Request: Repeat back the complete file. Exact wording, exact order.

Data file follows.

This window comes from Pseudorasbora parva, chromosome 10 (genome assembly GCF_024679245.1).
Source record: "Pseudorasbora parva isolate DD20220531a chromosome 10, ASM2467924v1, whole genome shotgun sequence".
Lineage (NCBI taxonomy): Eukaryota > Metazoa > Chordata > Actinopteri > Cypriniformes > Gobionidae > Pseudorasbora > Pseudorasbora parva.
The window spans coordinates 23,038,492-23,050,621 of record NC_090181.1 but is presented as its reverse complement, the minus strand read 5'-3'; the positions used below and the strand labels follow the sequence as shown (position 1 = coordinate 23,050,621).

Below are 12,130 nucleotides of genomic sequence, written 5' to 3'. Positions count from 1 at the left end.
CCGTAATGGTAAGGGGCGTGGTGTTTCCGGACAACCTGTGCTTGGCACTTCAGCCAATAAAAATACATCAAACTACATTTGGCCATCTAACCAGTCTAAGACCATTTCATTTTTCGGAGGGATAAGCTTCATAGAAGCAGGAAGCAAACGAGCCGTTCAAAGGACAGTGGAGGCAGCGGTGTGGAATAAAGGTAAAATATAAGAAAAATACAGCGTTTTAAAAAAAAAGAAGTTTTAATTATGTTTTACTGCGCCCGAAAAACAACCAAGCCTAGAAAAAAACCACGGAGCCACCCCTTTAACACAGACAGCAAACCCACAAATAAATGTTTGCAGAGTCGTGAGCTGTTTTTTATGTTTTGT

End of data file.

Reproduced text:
This window comes from Pseudorasbora parva, chromosome 10 (genome assembly GCF_024679245.1).
Source record: "Pseudorasbora parva isolate DD20220531a chromosome 10, ASM2467924v1, whole genome shotgun sequence".
Lineage (NCBI taxonomy): Eukaryota > Metazoa > Chordata > Actinopteri > Cypriniformes > Gobionidae > Pseudorasbora > Pseudorasbora parva.
The window spans coordinates 23,038,492-23,050,621 of record NC_090181.1 but is presented as its reverse complement, the minus strand read 5'-3'; the positions used below and the strand labels follow the sequence as shown (position 1 = coordinate 23,050,621).

Below are 12,130 nucleotides of genomic sequence, written 5' to 3'. Positions count from 1 at the left end.
CCGTAATGGTAAGGGGCGTGGTGTTTCCGGACAACCTGTGCTTGGCACTTCAGCCAATAAAAATACATCAAACTACATTTGGCCATCTAACCAGTCTAAGACCATTTCATTTTTCGGAGGGATAAGCTTCATAGAAGCAGGAAGCAAACGAGCCGTTCAAAGGACAGTGGAGGCAGCGGTGTGGAATAAAGGTAAAATATAAGAAAAATACAGCGTTTTAAAAAAAAAGAAGTTTTAATTATGTTTTACTGCGCCCGAAAAACAACCAAGCCTAGAAAAAAACCACGGAGCCACCCCTTTAACACAGACAGCAAACCCACAAATAAATGTTTGCAGAGTCGTGAGCTGTTTTTTATGTTTTGT